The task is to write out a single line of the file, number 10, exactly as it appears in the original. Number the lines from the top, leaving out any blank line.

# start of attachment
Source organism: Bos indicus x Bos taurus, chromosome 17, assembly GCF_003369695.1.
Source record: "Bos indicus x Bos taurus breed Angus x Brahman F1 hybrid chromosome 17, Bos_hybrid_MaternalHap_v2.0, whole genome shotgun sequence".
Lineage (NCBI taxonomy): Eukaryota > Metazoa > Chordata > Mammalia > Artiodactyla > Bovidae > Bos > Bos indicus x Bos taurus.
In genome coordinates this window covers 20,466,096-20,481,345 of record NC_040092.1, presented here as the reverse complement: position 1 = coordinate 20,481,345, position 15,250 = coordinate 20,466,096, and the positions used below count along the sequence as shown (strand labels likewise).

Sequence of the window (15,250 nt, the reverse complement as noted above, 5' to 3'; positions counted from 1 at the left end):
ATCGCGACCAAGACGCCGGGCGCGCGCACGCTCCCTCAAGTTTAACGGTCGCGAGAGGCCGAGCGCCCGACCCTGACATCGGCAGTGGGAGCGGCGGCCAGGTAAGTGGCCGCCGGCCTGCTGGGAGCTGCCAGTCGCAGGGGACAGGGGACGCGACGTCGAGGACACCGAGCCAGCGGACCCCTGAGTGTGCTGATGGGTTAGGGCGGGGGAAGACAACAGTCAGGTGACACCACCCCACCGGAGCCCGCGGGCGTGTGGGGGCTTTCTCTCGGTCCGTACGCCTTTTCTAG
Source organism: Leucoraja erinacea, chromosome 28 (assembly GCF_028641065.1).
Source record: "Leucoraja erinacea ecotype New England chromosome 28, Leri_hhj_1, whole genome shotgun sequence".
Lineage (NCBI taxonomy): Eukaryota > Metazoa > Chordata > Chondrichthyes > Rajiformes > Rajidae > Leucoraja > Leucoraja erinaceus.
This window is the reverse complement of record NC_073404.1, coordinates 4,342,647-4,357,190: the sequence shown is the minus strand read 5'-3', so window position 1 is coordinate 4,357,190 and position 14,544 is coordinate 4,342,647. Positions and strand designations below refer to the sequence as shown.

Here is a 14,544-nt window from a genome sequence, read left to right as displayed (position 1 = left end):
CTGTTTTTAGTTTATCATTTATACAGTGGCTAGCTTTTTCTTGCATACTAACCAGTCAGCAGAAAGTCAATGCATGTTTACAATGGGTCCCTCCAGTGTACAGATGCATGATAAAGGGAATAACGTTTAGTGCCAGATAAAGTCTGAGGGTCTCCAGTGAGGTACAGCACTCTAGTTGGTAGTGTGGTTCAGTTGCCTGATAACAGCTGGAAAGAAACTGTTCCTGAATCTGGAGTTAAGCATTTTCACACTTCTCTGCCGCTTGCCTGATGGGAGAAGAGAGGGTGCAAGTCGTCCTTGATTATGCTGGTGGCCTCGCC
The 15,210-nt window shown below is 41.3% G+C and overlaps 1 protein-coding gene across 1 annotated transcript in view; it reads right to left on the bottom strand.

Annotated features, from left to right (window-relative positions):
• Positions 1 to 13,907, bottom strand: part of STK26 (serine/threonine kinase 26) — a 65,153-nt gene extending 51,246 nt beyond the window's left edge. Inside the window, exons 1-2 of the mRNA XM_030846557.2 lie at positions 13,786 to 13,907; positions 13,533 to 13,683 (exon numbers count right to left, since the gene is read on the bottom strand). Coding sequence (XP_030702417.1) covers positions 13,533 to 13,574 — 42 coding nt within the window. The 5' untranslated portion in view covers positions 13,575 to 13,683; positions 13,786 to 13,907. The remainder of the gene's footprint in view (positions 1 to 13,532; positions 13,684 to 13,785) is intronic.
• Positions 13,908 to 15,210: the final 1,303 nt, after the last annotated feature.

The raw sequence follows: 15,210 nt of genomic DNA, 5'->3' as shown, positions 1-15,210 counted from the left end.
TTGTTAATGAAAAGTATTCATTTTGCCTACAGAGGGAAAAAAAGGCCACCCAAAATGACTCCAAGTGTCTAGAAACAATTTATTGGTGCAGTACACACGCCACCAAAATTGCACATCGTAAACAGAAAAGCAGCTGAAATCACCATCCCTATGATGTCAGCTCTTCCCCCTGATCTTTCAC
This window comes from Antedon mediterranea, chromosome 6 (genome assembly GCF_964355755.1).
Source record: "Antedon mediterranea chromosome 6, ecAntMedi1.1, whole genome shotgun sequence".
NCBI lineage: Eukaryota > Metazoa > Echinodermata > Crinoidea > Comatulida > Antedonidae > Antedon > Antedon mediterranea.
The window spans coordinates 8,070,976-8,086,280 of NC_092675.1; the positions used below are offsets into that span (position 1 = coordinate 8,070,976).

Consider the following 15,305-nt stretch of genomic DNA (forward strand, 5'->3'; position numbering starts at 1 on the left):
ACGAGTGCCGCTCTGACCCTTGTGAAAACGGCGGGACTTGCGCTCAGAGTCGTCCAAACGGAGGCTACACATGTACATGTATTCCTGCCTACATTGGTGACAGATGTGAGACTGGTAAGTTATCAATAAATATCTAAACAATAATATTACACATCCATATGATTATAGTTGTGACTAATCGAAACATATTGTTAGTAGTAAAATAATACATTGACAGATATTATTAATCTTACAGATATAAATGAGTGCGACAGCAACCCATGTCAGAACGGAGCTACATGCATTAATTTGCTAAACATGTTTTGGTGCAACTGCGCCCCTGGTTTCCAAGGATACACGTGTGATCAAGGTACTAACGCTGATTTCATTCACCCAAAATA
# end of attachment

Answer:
This window is the reverse complement of record NC_073404.1, coordinates 4,342,647-4,357,190: the sequence shown is the minus strand read 5'-3', so window position 1 is coordinate 4,357,190 and position 14,544 is coordinate 4,342,647. Positions and strand designations below refer to the sequence as shown.